Related content: Read our guide to dast vs penetration testing.

Bright Security: The Ultimate Next-Generation DAST Solution

Bright Security tests every aspect of your apps. It enables you to scan any target, including web applications, internal applications, APIs (REST/SOAP/GraphQL), websockets, and server side mobile applications. It seamlessly integrates with the tools and workflows you already use, automatically triggering scans on every commit, pull request or build with unit testing. Scans are blazing fast, enabling Bright to work in a high velocity development environment.

Instead of just crawling applications and guessing, Bright interacts intelligently with applications and APIs. Our AI-powered engine understands application architecture and generates sophisticated and targeted attacks. By first verifying and exploiting the findings, we make sure we don’t report any false positives. 

Key features include:

  • Seamlessly integrates with existing tools and workflows—works with your existing CI/CD pipelines. Trigger scans on every commit, pull request or build with unit testing.
  • Spin-up, configure and control scans with code—one file, one command, one scan with no need for UI-based configuration.
  • Super-fast scans—interacts with applications and APIs, instead of just crawling them and guessing. Scans are made faster by an AI-powered engine that can understand application architecture and generate sophisticated and targeted attacks.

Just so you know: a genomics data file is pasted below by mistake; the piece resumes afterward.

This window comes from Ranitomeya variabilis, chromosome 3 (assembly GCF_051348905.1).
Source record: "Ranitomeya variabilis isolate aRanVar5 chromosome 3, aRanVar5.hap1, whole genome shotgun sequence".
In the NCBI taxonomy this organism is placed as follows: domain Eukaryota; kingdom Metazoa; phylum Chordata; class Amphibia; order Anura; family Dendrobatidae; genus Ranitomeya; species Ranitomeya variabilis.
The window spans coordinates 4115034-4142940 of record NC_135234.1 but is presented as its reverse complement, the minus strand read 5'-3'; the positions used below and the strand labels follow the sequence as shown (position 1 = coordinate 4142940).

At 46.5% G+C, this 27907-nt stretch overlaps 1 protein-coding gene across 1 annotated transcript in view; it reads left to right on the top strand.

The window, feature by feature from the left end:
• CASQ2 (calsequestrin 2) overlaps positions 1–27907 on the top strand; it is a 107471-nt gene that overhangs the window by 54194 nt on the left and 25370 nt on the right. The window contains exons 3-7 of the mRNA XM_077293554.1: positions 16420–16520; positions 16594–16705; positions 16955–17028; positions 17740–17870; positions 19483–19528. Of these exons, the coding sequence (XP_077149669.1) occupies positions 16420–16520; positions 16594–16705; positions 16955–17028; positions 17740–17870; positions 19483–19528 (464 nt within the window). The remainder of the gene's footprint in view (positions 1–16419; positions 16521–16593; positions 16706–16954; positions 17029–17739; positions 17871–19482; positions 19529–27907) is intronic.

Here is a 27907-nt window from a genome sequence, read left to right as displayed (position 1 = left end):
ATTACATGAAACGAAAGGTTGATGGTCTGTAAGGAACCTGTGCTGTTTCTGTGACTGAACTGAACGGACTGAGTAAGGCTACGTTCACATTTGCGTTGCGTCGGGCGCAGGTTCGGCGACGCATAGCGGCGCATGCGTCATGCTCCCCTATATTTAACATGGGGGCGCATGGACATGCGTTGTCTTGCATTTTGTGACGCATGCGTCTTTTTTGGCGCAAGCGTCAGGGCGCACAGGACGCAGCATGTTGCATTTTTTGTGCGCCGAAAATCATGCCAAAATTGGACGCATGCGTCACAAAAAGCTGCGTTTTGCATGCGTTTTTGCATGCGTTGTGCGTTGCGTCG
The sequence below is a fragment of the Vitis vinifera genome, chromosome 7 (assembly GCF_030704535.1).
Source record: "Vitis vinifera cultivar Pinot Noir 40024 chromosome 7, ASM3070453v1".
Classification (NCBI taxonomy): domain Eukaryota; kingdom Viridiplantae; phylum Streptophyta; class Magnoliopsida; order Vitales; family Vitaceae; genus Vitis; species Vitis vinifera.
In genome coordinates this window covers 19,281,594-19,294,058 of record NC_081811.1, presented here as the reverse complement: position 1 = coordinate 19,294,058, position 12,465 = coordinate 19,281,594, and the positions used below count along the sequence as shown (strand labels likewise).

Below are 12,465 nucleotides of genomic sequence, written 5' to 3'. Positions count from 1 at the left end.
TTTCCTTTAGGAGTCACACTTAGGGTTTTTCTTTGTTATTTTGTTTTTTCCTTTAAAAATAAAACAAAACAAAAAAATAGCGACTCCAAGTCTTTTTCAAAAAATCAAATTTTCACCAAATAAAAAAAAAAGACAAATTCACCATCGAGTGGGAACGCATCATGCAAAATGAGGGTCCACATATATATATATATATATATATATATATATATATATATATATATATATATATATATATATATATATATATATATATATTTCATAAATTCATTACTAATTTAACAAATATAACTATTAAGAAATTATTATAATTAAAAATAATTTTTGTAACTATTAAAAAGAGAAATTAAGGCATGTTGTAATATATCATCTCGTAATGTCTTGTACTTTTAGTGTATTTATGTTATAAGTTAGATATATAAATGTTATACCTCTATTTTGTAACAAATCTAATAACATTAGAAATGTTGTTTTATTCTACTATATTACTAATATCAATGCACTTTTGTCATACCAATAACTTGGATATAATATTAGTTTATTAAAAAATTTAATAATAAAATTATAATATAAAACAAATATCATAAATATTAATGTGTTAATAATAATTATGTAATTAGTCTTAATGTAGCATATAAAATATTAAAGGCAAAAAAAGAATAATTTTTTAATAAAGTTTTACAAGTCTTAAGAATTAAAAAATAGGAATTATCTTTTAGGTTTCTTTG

• No false positives—uses AI analysis and fuzz testing to avoid returning false positives, so developers and testers can focus on releasing code.

Get a free plan and try Bright Security today!

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AI-generated code is basically the holy grail of developer tools of this decade. Think back to just over two years ago; every third article discussed how there weren’t enough engineers to answer demand; some companies even offered coding training for candidates wanting to make a career change. The demand for software and hardware innovation was

5 Examples of Zero Day Vulnerabilities and How to Protect Your Organization

A zero day vulnerability refers to a software security flaw that is unknown to those who should be mitigating it, including the vendor of the target software.